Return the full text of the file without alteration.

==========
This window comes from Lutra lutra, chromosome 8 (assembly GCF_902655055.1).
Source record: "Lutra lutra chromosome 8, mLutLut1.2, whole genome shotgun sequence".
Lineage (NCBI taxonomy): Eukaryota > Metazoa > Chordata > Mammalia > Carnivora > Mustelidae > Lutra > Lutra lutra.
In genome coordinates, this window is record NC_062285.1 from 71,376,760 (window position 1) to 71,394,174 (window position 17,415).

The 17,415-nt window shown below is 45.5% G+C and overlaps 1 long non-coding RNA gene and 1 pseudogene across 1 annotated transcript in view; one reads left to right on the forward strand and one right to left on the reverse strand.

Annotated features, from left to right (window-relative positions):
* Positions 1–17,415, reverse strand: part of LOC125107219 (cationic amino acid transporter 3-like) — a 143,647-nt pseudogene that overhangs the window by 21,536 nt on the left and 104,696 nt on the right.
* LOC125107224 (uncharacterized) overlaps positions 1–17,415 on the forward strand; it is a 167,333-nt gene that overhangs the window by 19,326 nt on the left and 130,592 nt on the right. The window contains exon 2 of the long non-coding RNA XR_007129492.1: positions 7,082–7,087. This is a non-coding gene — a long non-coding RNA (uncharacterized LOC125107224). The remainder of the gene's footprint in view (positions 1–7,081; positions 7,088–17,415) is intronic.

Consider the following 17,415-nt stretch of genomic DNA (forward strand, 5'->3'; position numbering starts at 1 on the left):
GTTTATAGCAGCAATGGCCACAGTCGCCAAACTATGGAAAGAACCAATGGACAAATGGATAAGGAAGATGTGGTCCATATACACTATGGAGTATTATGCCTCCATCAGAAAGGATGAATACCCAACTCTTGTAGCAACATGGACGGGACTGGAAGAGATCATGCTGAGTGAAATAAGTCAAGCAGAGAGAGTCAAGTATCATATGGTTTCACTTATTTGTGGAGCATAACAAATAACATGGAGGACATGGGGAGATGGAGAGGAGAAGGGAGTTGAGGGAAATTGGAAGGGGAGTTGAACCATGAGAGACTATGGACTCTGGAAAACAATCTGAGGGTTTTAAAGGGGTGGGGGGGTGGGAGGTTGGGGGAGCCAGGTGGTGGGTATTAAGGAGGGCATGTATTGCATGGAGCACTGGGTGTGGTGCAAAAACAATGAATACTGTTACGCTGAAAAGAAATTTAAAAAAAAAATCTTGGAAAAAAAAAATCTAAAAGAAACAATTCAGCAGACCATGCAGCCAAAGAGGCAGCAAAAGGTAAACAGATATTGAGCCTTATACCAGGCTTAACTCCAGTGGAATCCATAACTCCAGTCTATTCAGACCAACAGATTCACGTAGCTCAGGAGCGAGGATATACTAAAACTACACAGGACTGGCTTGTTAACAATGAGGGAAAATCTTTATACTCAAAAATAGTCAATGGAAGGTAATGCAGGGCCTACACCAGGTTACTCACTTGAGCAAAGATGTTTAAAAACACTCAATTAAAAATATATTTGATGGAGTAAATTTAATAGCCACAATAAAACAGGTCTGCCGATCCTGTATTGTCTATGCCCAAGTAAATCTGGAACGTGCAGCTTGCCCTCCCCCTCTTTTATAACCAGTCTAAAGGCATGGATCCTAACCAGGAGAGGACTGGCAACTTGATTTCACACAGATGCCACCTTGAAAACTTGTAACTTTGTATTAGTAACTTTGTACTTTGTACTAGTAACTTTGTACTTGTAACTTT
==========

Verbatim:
This window comes from Lutra lutra, chromosome 8 (assembly GCF_902655055.1).
Source record: "Lutra lutra chromosome 8, mLutLut1.2, whole genome shotgun sequence".
Lineage (NCBI taxonomy): Eukaryota > Metazoa > Chordata > Mammalia > Carnivora > Mustelidae > Lutra > Lutra lutra.
In genome coordinates, this window is record NC_062285.1 from 71,376,760 (window position 1) to 71,394,174 (window position 17,415).

The 17,415-nt window shown below is 45.5% G+C and overlaps 1 long non-coding RNA gene and 1 pseudogene across 1 annotated transcript in view; one reads left to right on the forward strand and one right to left on the reverse strand.

Annotated features, from left to right (window-relative positions):
* Positions 1–17,415, reverse strand: part of LOC125107219 (cationic amino acid transporter 3-like) — a 143,647-nt pseudogene that overhangs the window by 21,536 nt on the left and 104,696 nt on the right.
* LOC125107224 (uncharacterized) overlaps positions 1–17,415 on the forward strand; it is a 167,333-nt gene that overhangs the window by 19,326 nt on the left and 130,592 nt on the right. The window contains exon 2 of the long non-coding RNA XR_007129492.1: positions 7,082–7,087. This is a non-coding gene — a long non-coding RNA (uncharacterized LOC125107224). The remainder of the gene's footprint in view (positions 1–7,081; positions 7,088–17,415) is intronic.

Consider the following 17,415-nt stretch of genomic DNA (forward strand, 5'->3'; position numbering starts at 1 on the left):
GTTTATAGCAGCAATGGCCACAGTCGCCAAACTATGGAAAGAACCAATGGACAAATGGATAAGGAAGATGTGGTCCATATACACTATGGAGTATTATGCCTCCATCAGAAAGGATGAATACCCAACTCTTGTAGCAACATGGACGGGACTGGAAGAGATCATGCTGAGTGAAATAAGTCAAGCAGAGAGAGTCAAGTATCATATGGTTTCACTTATTTGTGGAGCATAACAAATAACATGGAGGACATGGGGAGATGGAGAGGAGAAGGGAGTTGAGGGAAATTGGAAGGGGAGTTGAACCATGAGAGACTATGGACTCTGGAAAACAATCTGAGGGTTTTAAAGGGGTGGGGGGGTGGGAGGTTGGGGGAGCCAGGTGGTGGGTATTAAGGAGGGCATGTATTGCATGGAGCACTGGGTGTGGTGCAAAAACAATGAATACTGTTACGCTGAAAAGAAATTTAAAAAAAAAATCTTGGAAAAAAAAAATCTAAAAGAAACAATTCAGCAGACCATGCAGCCAAAGAGGCAGCAAAAGGTAAACAGATATTGAGCCTTATACCAGGCTTAACTCCAGTGGAATCCATAACTCCAGTCTATTCAGACCAACAGATTCACGTAGCTCAGGAGCGAGGATATACTAAAACTACACAGGACTGGCTTGTTAACAATGAGGGAAAATCTTTATACTCAAAAATAGTCAATGGAAGGTAATGCAGGGCCTACACCAGGTTACTCACTTGAGCAAAGATGTTTAAAAACACTCAATTAAAAATATATTTGATGGAGTAAATTTAATAGCCACAATAAAACAGGTCTGCCGATCCTGTATTGTCTATGCCCAAGTAAATCTGGAACGTGCAGCTTGCCCTCCCCCTCTTTTATAACCAGTCTAAAGGCATGGATCCTAACCAGGAGAGGACTGGCAACTTGATTTCACACAGATGCCACCTTGAAAACTTGTAACTTTGTATTAGTAACTTTGTACTTTGTACTAGTAACTTTGTACTTGTAACTTT